Review: Red Hot Chilli Pipers - Tyne Theatre & Opera House, Nov 25th

The Red Hot Chilli Pipers have been hailed as one of the best gigs our writer Caitlin Disken has been to, come and find out why she praises them so highly!

Caitlin Disken
2nd December 2018
Photo Credit: Caitlin Disken

In our futile and transient time on Earth, life-changing moments are few and far between. Every so often, there are days and nights which define our entire being, reminding us why we’re here. Sunday night was one of them. It was the night I finally got to see musical legends: my idols, the Red Hot Chilli Pipers. 

In the Disken family, the Red Hot Chilli Pipers have been elevated to God-like status. Fans of the band reading this will undoubtedly be thinking ‘rightly so’, but for the uninitiated allow me to digress for a paragraph or so into what may be an incredibly boring anecdote. My family were holidaying in Scotland when we stumbled across a CD of the Pipers in an otherwise fairly canon gift shop. My younger cousin, then only about six years old, listened to it, and, of course, loved it. “Buy me this for Christmas!” he excitedly told my auntie. This was in May. He forgot. My auntie, however, true to her word, bought the CD, wrapped it neatly, and placed it under my grandma’s Christmas tree. On the evening of December 25th, what will now forever be a fateful evening, my cousin excitedly unwrapped the present. Upon seeing the Red Hot Chilli Pipers CD he did something no child should ever do on Christmas Day: he cried.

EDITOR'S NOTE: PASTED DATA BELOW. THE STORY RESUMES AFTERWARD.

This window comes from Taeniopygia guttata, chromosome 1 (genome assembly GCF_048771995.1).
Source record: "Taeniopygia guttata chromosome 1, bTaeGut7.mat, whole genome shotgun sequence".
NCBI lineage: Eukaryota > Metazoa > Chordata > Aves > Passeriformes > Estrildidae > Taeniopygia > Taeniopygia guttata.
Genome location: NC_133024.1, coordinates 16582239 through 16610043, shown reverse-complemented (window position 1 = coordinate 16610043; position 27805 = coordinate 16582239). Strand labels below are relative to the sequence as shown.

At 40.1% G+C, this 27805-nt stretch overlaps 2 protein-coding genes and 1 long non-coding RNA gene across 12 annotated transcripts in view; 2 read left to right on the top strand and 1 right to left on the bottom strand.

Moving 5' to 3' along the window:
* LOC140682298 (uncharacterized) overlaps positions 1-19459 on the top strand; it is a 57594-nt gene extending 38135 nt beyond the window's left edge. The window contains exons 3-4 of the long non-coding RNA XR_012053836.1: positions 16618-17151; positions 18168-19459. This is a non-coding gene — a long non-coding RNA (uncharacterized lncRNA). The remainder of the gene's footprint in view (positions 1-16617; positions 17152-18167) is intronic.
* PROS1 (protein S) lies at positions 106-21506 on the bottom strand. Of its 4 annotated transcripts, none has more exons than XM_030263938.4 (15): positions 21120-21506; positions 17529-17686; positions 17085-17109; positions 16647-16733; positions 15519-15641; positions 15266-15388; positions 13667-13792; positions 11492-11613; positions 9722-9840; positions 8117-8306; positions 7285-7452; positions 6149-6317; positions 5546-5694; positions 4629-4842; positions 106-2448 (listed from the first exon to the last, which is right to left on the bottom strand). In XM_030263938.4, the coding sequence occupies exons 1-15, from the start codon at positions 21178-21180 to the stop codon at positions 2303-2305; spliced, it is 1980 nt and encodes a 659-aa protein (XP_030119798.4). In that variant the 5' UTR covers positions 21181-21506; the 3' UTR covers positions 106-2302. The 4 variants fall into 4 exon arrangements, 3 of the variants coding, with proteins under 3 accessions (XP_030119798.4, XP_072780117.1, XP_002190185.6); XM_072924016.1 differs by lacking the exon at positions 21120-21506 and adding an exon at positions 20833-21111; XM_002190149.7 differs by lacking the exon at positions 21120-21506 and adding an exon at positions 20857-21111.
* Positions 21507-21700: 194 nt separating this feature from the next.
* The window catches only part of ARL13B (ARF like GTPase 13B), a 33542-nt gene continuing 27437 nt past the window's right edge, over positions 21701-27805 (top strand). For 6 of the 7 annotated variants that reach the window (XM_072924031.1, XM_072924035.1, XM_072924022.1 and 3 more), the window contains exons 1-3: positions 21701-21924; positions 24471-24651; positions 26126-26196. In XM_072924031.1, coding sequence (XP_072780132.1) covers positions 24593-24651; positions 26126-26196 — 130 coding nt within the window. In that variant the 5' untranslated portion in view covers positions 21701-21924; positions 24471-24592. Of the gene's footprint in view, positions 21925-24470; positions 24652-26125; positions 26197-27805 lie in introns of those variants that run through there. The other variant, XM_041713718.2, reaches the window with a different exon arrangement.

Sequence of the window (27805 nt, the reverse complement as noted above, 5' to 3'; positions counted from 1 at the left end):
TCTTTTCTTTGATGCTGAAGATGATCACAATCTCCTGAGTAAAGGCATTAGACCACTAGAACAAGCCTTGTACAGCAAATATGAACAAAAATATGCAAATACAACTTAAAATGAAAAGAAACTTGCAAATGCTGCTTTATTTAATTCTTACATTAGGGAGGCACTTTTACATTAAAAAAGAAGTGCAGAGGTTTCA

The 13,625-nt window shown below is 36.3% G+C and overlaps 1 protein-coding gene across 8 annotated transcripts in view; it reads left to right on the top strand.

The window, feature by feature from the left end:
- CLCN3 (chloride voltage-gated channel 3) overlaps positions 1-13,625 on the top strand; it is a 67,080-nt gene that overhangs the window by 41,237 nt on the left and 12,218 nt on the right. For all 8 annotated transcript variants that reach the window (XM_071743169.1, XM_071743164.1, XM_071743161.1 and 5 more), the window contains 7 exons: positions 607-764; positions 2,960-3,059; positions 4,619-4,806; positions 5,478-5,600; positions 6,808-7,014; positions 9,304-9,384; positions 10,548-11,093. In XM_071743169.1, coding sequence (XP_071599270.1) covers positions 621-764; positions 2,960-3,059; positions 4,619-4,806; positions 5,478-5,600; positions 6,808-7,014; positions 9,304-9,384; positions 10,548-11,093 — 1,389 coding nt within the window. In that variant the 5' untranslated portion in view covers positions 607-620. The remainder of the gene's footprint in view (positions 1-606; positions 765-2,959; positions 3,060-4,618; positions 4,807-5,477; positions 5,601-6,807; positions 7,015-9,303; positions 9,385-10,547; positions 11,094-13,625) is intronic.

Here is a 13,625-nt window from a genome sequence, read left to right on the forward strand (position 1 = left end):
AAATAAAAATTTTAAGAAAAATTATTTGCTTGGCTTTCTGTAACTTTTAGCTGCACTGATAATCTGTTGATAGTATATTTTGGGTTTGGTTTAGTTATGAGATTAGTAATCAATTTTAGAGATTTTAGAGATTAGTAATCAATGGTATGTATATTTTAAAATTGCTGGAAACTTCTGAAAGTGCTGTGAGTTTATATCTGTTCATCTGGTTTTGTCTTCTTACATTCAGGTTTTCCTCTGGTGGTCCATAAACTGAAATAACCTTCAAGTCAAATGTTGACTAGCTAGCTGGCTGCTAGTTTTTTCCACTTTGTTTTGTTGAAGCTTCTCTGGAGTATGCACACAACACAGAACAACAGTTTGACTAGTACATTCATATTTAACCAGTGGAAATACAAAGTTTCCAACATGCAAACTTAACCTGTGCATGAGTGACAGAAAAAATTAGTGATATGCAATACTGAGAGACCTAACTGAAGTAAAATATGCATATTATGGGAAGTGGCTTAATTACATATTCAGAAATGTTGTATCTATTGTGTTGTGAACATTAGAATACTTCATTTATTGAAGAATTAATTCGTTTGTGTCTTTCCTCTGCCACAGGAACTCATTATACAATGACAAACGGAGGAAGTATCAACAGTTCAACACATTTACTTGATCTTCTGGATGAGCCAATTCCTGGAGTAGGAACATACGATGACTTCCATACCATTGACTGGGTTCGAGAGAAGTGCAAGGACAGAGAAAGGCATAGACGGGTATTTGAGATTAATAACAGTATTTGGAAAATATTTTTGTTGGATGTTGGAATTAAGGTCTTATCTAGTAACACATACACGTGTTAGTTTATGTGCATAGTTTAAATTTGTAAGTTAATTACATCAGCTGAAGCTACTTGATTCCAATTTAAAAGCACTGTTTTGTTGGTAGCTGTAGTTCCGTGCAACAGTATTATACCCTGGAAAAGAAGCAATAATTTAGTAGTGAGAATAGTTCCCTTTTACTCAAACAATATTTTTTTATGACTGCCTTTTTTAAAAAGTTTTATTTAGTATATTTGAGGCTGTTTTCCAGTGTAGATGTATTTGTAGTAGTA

Well, his tears quickly became our joy. Converging on the CD faster than a group of vultures on a rotting carcass, Christmas tunes quickly faded into the harmonious tones of the humble bagpipe. In that instant, everything changed. The rest is history. 

Heading down to the Tyne Theatre and Opera House, I have never been more intrigued by a gig. It was entirely seated. It had an interval. As the room filled up around me and my cousin Megan, who of course was equally as excited as me, the crowd was the weirdest mix of people I’ve ever seen. There was somebody from every walk of life, and that is no exaggeration. To the left of us sat a young boy and his mother. In front was a man with a Pipers t-shirt. There were old couples, young couples, middle-aged couples. We even stumbled across a group of fourteen-year-old girls. I was fascinated by these people. These were the hardcore Piper fans, the ones who were willing to shell out twenty-five quid for a ticket. Clearly this was going to be an unforgettable night. 

And so it was. As soon as the lights went down, it was obvious this was going to be a gig like no other. With three bagpipe players, two guitarists, two drummers, a keyboard player and a singer, the stage was pretty packed, yet you never felt overwhelmed by the volume of people onstage. The soothing Scottish lilt of the band members as they interacted with the crowd between songs captivated you entirely. You forgot you were in a room with hundreds of other people. It felt, at times, almost like a numinous experience.